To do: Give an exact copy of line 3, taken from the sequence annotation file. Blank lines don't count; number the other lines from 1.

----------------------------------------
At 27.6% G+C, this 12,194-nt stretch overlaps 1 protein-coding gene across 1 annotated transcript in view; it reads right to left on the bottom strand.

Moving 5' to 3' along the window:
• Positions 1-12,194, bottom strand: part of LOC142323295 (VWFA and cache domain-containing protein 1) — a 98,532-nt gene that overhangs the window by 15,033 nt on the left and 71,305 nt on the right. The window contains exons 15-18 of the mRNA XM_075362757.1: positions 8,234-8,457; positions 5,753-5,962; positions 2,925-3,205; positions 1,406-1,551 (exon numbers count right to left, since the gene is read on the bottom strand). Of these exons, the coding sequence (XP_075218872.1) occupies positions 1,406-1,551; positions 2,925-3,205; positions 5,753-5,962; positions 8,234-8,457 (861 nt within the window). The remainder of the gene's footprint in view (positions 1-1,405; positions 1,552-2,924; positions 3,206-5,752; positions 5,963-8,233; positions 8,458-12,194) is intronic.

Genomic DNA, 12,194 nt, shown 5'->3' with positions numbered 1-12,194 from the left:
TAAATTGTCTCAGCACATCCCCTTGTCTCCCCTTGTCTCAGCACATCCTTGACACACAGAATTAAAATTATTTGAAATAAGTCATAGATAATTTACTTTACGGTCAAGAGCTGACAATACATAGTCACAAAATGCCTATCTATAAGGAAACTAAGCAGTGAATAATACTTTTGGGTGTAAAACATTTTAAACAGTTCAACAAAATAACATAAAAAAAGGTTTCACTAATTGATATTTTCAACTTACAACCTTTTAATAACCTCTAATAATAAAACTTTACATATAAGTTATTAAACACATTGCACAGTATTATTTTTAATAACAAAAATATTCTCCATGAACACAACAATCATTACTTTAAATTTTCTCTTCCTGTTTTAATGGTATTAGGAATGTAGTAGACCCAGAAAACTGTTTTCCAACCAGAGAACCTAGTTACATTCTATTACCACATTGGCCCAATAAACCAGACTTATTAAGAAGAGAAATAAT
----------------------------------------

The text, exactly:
• Positions 1-12,194, bottom strand: part of LOC142323295 (VWFA and cache domain-containing protein 1) — a 98,532-nt gene that overhangs the window by 15,033 nt on the left and 71,305 nt on the right. The window contains exons 15-18 of the mRNA XM_075362757.1: positions 8,234-8,457; positions 5,753-5,962; positions 2,925-3,205; positions 1,406-1,551 (exon numbers count right to left, since the gene is read on the bottom strand). Of these exons, the coding sequence (XP_075218872.1) occupies positions 1,406-1,551; positions 2,925-3,205; positions 5,753-5,962; positions 8,234-8,457 (861 nt within the window). The remainder of the gene's footprint in view (positions 1-1,405; positions 1,552-2,924; positions 3,206-5,752; positions 5,963-8,233; positions 8,458-12,194) is intronic.